Menu Skip to content

Extended through July 9, 2016

Jenny Saville

Erota

April 14–July 9, 2016
Davies Street, London

Installation view Artwork © Jenny Saville. Photo: Mike Bruce

Installation view

Artwork © Jenny Saville. Photo: Mike Bruce

Installation view Artwork © Jenny Saville. Photo: Mike Bruce

Installation view

Artwork © Jenny Saville. Photo: Mike Bruce

Installation view Artwork © Jenny Saville. Photo: Mike Bruce

Installation view

Artwork © Jenny Saville. Photo: Mike Bruce

Works Exhibited

Jenny Saville, One out of two (symposium), 2016 Charcoal and pastel on canvas, 59 ⅞ × 88 ⅝ inches (152 × 225 cm)© Jenny Saville. Photo: Mike Bruce

Jenny Saville, One out of two (symposium), 2016

Charcoal and pastel on canvas, 59 ⅞ × 88 ⅝ inches (152 × 225 cm)
© Jenny Saville. Photo: Mike Bruce

Jenny Saville, Ebb and Flow, 2015 Oil stain, pastel, and charcoal on canvas, 63 × 102 ⅜ inches (160 × 260 cm)© Jenny Saville. Photo: Ashmolean Museum Photo Studio

Jenny Saville, Ebb and Flow, 2015

Oil stain, pastel, and charcoal on canvas, 63 × 102 ⅜ inches (160 × 260 cm)
© Jenny Saville. Photo: Ashmolean Museum Photo Studio

About

I’m trying to see if it’s possible to hold that tipping moment of perception or have several moments coexist . . . like looking at a memory.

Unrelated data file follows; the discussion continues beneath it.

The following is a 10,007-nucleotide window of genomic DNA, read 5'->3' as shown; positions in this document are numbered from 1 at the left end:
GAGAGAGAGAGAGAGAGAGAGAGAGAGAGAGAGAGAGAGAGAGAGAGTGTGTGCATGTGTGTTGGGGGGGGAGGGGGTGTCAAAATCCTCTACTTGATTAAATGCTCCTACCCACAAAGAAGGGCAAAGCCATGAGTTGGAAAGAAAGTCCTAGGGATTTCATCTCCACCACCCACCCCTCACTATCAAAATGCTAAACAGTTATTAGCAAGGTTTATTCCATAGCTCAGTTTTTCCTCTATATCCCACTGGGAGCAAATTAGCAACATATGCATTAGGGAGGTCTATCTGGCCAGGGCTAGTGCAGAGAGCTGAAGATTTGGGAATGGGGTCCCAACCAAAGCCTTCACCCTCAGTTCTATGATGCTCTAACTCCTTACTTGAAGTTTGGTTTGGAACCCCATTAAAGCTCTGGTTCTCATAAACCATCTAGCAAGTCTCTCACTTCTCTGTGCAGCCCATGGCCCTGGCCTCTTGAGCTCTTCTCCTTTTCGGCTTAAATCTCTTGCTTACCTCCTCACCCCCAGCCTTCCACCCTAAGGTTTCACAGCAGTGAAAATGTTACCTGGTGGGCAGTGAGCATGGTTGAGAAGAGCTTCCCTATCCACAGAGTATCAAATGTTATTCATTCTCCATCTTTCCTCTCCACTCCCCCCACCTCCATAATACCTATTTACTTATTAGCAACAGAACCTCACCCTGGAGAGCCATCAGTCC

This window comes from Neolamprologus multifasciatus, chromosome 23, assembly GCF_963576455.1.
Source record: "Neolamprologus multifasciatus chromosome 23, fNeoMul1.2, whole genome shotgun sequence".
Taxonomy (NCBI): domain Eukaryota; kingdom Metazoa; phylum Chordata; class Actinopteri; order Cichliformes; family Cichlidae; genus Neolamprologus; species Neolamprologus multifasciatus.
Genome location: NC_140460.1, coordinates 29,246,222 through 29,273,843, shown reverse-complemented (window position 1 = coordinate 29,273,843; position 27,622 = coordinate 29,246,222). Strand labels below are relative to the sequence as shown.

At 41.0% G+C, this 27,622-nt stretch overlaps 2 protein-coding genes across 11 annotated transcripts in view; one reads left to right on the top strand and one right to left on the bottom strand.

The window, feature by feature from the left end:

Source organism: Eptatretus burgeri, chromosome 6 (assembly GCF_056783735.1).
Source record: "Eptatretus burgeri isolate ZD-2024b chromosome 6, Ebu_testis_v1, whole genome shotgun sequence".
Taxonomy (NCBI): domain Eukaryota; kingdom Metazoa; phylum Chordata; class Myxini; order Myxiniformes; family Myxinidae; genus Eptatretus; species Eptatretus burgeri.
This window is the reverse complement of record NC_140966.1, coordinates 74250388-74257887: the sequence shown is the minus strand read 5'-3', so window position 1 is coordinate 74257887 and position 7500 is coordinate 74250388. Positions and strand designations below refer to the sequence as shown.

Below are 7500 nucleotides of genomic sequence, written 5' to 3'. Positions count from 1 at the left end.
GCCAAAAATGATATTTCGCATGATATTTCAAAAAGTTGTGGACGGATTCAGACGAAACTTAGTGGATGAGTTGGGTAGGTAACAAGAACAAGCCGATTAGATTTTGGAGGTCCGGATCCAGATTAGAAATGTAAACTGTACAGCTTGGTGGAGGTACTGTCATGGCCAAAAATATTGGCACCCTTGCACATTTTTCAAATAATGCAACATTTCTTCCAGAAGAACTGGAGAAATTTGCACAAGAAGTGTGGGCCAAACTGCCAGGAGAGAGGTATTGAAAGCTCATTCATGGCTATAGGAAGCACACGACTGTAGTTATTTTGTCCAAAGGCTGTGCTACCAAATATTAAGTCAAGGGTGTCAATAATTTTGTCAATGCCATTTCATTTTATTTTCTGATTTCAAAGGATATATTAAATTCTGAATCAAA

—Jenny Saville

Gagosian is pleased to present Erota, a group of recent drawings by Jenny Saville.

Over her twenty-five-year career, Saville has taken the depiction of the human form in unprecedented directions. Her visceral embodiments confront issues of mortality while attesting to a tenacious formal engagement with the problems and innovations of both classical figuration and radical abstraction.

In the figures of large, sprawling nudes, inspired in part by Titian to Canaletto: Drawing in Venice, a recent exhibition at the Ashmolean Museum in Oxford, Saville demonstrates her acute sensitivity to the problems and challenges faced by the Old Masters—including Rembrandt, Raphael, and Titian—while bringing a specifically modern sensibility to bear on classical drawing traditions. The shifting forms and multiple contours of her writhing and coupling figures—in oil stain, pastel, and charcoal on canvas—evoke a world in flux, consistent with the idea that no single reality or perspective can ever be definitive. These corporeal images are like landscapes that reveal themselves to the viewer in real time.

Saville’s forceful marks suggest destruction, regeneration, and a cyclical rhythm of emerging forms, imparting eros, or life force, to her art.

From the Quarterly